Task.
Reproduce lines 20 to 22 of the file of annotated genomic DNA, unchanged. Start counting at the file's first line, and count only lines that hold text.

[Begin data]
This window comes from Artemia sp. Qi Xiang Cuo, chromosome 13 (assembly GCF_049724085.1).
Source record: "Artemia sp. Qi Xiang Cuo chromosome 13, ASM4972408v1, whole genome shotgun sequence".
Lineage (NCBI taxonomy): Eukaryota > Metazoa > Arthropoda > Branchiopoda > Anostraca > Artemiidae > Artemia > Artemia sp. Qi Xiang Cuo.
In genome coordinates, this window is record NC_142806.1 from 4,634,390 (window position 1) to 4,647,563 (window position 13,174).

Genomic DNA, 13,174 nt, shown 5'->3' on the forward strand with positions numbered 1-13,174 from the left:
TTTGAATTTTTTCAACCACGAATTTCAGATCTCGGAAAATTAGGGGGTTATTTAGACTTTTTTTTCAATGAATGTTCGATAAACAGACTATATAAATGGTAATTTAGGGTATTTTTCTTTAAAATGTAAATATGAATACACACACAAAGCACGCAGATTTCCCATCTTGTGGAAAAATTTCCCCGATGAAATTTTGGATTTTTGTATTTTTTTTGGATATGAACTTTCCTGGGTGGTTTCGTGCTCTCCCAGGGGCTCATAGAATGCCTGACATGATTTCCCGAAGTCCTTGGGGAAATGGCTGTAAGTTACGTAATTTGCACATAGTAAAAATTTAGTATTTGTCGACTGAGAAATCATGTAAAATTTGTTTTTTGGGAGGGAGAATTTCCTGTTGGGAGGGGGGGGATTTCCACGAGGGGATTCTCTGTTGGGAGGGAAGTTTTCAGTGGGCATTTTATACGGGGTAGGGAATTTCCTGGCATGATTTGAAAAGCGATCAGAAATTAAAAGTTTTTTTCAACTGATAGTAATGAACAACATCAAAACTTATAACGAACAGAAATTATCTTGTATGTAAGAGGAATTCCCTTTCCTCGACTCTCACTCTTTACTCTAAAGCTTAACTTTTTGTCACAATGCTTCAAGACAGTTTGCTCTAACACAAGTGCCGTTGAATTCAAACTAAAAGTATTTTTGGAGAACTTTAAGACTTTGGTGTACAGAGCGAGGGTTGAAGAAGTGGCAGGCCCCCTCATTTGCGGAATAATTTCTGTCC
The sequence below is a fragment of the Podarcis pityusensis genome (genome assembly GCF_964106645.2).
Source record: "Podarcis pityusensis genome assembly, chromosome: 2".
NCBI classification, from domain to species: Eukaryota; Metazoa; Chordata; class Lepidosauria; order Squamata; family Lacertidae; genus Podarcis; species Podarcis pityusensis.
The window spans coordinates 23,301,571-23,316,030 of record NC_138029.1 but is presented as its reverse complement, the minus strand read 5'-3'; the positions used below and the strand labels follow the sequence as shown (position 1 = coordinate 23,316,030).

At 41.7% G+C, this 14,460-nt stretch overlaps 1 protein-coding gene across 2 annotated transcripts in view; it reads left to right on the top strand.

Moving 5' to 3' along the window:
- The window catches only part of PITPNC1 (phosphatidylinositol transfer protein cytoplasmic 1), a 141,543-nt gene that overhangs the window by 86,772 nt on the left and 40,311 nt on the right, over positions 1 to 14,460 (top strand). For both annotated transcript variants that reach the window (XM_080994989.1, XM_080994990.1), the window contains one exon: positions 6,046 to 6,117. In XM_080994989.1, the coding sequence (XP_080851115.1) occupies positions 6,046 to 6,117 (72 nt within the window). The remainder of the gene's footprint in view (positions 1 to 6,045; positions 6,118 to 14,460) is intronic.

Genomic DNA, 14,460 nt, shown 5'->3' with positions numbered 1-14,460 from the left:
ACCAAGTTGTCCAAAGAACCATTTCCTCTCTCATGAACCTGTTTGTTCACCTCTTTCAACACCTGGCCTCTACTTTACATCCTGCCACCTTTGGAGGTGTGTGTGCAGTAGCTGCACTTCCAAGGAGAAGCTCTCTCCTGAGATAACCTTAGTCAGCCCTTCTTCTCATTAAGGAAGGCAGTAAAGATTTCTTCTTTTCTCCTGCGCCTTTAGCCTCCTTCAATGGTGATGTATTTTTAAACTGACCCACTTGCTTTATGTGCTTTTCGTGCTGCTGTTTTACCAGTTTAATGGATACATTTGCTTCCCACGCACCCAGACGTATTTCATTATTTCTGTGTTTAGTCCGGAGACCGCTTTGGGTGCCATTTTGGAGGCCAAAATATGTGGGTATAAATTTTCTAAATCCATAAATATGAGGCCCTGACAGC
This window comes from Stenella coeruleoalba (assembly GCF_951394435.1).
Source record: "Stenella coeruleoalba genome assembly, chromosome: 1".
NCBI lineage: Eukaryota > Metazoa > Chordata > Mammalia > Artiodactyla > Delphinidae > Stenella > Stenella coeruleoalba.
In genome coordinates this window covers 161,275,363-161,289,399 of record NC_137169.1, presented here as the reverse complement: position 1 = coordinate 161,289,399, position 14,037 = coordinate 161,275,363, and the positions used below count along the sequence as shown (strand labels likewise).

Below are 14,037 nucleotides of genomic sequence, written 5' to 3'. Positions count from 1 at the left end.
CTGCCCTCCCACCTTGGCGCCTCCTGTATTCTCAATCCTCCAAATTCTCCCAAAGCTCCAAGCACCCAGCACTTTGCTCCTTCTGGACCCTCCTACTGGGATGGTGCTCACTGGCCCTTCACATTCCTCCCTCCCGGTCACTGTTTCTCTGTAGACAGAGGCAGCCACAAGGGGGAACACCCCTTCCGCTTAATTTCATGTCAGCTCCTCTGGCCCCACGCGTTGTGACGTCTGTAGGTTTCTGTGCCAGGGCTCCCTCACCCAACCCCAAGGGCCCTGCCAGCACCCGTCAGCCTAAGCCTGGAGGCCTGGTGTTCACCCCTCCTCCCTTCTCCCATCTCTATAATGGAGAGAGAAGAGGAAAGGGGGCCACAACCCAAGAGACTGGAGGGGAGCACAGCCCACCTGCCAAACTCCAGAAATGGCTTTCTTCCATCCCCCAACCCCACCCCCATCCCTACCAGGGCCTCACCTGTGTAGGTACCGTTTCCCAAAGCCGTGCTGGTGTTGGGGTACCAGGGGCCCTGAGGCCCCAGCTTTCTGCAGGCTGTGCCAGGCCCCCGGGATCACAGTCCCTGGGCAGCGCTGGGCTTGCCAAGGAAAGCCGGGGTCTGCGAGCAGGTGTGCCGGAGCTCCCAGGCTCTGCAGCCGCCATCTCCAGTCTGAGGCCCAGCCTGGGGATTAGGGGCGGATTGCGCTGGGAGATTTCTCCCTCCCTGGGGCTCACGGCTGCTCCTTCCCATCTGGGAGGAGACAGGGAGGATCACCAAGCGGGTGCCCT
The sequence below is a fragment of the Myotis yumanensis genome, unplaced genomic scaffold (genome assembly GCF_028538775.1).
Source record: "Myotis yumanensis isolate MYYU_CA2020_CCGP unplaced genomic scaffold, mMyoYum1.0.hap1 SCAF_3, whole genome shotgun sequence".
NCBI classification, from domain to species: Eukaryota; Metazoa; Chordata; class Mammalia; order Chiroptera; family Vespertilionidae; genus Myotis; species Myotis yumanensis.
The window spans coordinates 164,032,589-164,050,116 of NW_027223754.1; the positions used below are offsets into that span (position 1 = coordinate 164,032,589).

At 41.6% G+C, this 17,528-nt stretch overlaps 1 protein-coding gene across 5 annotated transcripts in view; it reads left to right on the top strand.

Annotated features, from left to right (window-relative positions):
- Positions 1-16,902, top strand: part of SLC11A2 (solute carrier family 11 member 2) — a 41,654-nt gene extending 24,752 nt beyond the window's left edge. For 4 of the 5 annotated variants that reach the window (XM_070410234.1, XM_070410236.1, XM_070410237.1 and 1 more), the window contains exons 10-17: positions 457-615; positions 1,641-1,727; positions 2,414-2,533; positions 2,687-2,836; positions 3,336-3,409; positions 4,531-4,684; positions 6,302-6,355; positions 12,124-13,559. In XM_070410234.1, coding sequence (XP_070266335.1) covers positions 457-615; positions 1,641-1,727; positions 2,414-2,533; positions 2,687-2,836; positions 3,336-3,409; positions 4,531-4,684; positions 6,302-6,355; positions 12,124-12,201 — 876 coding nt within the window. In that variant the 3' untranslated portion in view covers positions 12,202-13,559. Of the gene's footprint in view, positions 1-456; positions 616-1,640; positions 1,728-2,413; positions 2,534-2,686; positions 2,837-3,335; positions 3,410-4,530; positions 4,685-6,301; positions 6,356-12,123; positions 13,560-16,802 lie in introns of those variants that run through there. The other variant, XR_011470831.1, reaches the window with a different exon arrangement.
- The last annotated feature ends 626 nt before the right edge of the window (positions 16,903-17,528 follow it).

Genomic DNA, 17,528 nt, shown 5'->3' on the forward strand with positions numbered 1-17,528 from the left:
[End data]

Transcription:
Below are 14,037 nucleotides of genomic sequence, written 5' to 3'. Positions count from 1 at the left end.
CTGCCCTCCCACCTTGGCGCCTCCTGTATTCTCAATCCTCCAAATTCTCCCAAAGCTCCAAGCACCCAGCACTTTGCTCCTTCTGGACCCTCCTACTGGGATGGTGCTCACTGGCCCTTCACATTCCTCCCTCCCGGTCACTGTTTCTCTGTAGACAGAGGCAGCCACAAGGGGGAACACCCCTTCCGCTTAATTTCATGTCAGCTCCTCTGGCCCCACGCGTTGTGACGTCTGTAGGTTTCTGTGCCAGGGCTCCCTCACCCAACCCCAAGGGCCCTGCCAGCACCCGTCAGCCTAAGCCTGGAGGCCTGGTGTTCACCCCTCCTCCCTTCTCCCATCTCTATAATGGAGAGAGAAGAGGAAAGGGGGCCACAACCCAAGAGACTGGAGGGGAGCACAGCCCACCTGCCAAACTCCAGAAATGGCTTTCTTCCATCCCCCAACCCCACCCCCATCCCTACCAGGGCCTCACCTGTGTAGGTACCGTTTCCCAAAGCCGTGCTGGTGTTGGGGTACCAGGGGCCCTGAGGCCCCAGCTTTCTGCAGGCTGTGCCAGGCCCCCGGGATCACAGTCCCTGGGCAGCGCTGGGCTTGCCAAGGAAAGCCGGGGTCTGCGAGCAGGTGTGCCGGAGCTCCCAGGCTCTGCAGCCGCCATCTCCAGTCTGAGGCCCAGCCTGGGGATTAGGGGCGGATTGCGCTGGGAGATTTCTCCCTCCCTGGGGCTCACGGCTGCTCCTTCCCATCTGGGAGGAGACAGGGAGGATCACCAAGCGGGTGCCCT
The sequence below is a fragment of the Myotis yumanensis genome, unplaced genomic scaffold (genome assembly GCF_028538775.1).